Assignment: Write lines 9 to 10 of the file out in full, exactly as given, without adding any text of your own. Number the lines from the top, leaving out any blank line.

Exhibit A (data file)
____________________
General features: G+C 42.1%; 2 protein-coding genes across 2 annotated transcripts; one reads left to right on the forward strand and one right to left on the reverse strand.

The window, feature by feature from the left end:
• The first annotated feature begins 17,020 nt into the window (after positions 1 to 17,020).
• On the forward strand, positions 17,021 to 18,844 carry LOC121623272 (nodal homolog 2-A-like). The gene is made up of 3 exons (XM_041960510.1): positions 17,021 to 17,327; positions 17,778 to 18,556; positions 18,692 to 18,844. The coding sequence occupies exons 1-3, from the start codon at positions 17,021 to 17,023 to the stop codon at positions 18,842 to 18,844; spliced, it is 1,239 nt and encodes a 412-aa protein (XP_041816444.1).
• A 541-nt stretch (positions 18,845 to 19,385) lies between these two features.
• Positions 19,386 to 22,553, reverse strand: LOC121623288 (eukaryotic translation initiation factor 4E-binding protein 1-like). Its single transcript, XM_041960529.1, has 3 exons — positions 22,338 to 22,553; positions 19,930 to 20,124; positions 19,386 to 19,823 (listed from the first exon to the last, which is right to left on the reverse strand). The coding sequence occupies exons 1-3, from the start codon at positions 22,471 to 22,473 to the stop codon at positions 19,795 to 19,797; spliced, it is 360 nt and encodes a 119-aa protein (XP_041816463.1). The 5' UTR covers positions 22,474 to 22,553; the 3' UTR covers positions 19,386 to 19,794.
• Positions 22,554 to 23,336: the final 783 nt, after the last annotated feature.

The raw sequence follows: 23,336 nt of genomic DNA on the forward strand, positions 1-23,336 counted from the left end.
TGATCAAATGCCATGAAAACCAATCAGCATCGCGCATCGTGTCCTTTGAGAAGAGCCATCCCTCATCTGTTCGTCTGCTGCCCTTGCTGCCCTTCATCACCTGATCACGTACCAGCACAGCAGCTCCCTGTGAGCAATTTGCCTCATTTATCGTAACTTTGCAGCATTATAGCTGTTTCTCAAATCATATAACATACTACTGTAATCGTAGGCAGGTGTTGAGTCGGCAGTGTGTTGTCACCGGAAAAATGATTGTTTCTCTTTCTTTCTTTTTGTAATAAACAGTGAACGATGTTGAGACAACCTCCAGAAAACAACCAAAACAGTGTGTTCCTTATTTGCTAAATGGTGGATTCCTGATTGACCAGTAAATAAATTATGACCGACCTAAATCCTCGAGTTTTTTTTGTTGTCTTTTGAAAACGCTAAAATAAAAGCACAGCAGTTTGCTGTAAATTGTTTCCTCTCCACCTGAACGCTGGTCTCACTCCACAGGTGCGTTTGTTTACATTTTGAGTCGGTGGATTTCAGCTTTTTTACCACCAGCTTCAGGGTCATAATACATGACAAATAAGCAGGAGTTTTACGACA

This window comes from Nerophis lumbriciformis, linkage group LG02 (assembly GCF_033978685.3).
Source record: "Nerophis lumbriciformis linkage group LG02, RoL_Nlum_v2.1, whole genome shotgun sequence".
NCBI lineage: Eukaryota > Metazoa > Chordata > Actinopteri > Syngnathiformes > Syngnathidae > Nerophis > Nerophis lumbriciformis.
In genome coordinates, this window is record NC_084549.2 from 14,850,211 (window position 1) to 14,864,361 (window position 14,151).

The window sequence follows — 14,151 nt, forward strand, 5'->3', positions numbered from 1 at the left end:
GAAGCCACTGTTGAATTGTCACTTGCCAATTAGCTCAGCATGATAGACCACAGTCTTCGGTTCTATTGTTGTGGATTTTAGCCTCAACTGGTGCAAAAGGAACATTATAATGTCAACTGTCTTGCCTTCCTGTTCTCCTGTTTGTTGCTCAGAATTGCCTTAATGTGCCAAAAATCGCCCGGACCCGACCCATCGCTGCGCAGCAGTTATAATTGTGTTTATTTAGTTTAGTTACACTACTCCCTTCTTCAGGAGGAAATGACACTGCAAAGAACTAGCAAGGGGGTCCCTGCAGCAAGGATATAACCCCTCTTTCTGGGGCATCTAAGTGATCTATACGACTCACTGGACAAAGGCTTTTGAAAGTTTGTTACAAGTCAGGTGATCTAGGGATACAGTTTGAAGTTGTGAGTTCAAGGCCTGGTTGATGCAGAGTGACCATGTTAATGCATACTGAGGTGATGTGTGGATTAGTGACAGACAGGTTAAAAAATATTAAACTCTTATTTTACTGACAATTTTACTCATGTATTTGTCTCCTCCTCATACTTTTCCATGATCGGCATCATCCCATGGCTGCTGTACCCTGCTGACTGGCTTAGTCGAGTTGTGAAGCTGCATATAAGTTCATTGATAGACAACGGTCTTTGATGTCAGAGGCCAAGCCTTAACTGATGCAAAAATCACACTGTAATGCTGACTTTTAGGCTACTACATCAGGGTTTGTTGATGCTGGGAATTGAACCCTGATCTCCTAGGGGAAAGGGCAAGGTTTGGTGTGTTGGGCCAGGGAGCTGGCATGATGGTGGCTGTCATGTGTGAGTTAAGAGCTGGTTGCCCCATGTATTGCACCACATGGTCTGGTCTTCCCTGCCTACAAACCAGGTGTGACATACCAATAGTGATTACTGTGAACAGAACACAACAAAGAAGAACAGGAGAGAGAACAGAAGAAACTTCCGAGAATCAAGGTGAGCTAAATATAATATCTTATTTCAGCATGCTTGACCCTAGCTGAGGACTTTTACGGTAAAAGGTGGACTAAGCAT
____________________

TGATCAAATGCCATGAAAACCAATCAGCATCGCGCATCGTGTCCTTTGAGAAGAGCCATCCCTCATCTGTTCGTCTGCTGCCCTTGCTGCCCTTCATCACCTGATCACGTACCAGCACAGCAGCTCCCTGTGAGCAATTTGCCTCATTTATCGTAACTTTGCAGCATTATAGCTGTTTCTCAAATCATATAACATACTACTGTAATCGTAGGCAGGTGTTGAGTCGGCAGTGTGTTGTCACCGGAAAAATGATTGTTTCTCTTTCTTTCTTTTTGTAATAAACAGTGAACGATGTTGAGACAACCTCCAGAAAACAACCAAAACAGTGTGTTCCTTATTTGCTAAATGGTGGATTCCTGATTGACCAGTAAATAAATTATGACCGACCTAAATCCTCGAGTTTTTTTTGTTGTCTTTTGAAAACGCTAAAATAAAAGCACAGCAGTTTGCTGTAAATTGTTTCCTCTCCACCTGAACGCTGGTCTCACTCCACAGGTGCGTTTGTTTACATTTTGAGTCGGTGGATTTCAGCTTTTTTACCACCAGCTTCAGGGTCATAATACATGACAAATAAGCAGGAGTTTTACGACA

This window comes from Nerophis lumbriciformis, linkage group LG02 (assembly GCF_033978685.3).